Snap Judgment: Stories on a theme, with added sound effects and music. Similar to This American Life (below), but with a little more rhythm. Also, doesn’t follow a three act formula; some of the stories are only a couple minutes long. Updates weekly.

Splendid Table: A show about people who like to talk about food and think about food. It’s almost like something that would be on Food Network, but on the radio. Relies on their website if you want to get recipes, but what cooking show doesn’t? Updates weekly.

Tell Me More: A mixed news show, with interviews and round tables on various topics. It often leans toward current events, especially politics, typically with a focus on issues related to diversity. Since it’s NPR, they have to present a neutral view, of course, but it’s one of the few U.S. news sources I can listen to without head-desking. Updates on weekdays.

This American Life: A show with stories on a theme. Normally done in 3 parts. Updates weekly.

Thistle and Shamrock: A collection of celtic music from NPR. I actually used to listen to this on my local NPR station back home, but the one here in Oklahoma doesn’t seem to carry it. Thankfully, there are podcasts. Unlike All Songs Considered (above), there is very little talking about the actual music. They tend to just let it play. Updates weekly.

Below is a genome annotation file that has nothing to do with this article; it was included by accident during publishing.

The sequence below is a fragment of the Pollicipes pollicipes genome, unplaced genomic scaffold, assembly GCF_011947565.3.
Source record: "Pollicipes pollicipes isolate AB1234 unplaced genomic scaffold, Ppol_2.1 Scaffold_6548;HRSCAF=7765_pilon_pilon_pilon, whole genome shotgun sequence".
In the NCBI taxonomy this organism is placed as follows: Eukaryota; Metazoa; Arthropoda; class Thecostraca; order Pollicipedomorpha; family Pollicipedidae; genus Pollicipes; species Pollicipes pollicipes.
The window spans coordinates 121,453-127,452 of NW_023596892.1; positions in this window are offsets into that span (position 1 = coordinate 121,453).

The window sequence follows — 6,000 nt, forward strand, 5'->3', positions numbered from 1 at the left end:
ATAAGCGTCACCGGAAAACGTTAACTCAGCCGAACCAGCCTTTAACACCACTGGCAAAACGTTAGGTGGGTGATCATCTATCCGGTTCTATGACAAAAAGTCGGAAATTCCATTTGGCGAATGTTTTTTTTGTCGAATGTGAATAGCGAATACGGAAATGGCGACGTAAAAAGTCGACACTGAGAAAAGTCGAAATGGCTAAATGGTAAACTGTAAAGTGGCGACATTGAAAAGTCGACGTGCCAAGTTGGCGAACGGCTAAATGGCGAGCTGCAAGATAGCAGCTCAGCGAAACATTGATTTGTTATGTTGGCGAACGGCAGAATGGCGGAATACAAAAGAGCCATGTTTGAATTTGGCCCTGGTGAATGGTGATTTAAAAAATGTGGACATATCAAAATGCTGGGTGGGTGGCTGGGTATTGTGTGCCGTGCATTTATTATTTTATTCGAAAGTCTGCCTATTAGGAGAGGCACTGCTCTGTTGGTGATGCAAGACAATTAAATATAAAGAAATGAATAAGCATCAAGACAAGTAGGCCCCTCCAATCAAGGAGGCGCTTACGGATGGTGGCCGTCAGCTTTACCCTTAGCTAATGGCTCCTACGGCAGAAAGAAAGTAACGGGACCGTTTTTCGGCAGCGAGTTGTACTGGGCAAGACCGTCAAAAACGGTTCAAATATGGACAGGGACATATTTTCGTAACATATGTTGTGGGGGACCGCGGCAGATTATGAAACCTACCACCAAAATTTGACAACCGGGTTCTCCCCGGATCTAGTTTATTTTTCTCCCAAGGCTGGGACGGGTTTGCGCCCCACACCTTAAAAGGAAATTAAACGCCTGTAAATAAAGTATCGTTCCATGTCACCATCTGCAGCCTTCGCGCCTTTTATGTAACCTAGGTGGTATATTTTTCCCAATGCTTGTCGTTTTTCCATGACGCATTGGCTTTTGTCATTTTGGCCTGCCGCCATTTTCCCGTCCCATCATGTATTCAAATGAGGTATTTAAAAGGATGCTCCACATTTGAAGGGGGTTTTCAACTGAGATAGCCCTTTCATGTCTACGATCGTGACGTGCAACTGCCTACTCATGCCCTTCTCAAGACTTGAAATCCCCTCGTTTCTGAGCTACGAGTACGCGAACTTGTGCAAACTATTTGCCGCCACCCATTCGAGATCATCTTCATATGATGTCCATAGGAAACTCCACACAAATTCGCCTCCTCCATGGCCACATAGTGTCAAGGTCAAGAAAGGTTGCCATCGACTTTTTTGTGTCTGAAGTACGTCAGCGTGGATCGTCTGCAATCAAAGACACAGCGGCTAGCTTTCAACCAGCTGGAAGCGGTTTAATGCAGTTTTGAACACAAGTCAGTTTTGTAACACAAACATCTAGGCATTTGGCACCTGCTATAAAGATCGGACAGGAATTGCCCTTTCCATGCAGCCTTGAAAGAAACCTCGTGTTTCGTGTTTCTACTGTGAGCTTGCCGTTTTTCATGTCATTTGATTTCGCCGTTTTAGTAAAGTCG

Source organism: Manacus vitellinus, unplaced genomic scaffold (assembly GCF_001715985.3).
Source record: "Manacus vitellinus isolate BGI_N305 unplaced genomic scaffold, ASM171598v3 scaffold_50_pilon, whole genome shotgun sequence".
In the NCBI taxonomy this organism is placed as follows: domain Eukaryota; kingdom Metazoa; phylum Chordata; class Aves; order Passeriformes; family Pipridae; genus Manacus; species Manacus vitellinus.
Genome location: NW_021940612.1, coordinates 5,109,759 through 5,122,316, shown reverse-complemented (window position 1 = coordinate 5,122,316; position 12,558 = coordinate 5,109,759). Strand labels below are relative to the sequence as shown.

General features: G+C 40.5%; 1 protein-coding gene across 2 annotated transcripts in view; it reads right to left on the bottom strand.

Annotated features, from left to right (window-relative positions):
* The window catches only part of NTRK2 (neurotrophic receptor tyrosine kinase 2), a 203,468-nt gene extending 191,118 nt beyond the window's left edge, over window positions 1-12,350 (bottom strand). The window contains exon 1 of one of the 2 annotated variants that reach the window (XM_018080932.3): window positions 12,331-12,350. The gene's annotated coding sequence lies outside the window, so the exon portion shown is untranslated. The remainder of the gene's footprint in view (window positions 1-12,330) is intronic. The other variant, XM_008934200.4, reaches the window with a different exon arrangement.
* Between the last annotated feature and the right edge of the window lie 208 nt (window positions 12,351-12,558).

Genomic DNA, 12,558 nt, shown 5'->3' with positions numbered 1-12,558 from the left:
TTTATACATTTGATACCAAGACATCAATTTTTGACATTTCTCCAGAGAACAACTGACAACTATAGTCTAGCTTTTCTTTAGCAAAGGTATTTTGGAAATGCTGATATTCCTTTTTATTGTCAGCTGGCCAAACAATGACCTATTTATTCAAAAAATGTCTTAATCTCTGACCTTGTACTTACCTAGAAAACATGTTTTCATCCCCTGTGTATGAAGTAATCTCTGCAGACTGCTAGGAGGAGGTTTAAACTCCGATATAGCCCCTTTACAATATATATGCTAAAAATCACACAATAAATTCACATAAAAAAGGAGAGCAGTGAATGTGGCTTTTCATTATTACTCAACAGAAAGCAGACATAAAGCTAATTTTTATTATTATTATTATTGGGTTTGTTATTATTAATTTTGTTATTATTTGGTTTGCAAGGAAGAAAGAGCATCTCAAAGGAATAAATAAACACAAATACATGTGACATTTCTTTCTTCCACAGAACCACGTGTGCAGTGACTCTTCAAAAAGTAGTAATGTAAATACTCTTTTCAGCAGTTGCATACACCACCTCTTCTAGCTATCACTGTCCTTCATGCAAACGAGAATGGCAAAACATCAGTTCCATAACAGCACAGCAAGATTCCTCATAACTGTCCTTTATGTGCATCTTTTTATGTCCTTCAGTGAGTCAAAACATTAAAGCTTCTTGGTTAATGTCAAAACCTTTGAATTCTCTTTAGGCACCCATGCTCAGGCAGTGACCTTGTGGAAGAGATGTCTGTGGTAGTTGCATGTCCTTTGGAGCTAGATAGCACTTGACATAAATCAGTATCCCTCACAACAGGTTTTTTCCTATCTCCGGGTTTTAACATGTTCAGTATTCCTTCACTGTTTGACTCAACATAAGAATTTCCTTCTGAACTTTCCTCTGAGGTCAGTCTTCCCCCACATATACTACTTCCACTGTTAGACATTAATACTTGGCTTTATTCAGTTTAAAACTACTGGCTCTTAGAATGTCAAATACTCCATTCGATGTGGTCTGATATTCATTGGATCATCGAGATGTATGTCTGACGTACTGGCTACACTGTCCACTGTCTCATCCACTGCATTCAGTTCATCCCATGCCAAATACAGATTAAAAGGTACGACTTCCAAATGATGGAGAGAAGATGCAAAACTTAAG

Wait, Wait, Don’t Tell Me: A quiz show based on the news. Lots of repeating gags, and tends to include an interview. Humorous way to keep up with current events. For me, it’s heartening when I get all the questions right, because it makes me feel like I haven’t fallen out of touch, despite not having cable. Updates weekly.

You Bet Your Garden: A show about gardening. Full of lots of tips and tricks for fruits, vegetables, and ornamental plants. The format is that of a call-in style show, with an interview sometimes and a question of the week. It mostly focuses on in the ground gardens, which isn’t super applicable to me right now, but may be in the future. Updates weekly.

Recipe du Jour: Moroccan Stew

dsc01512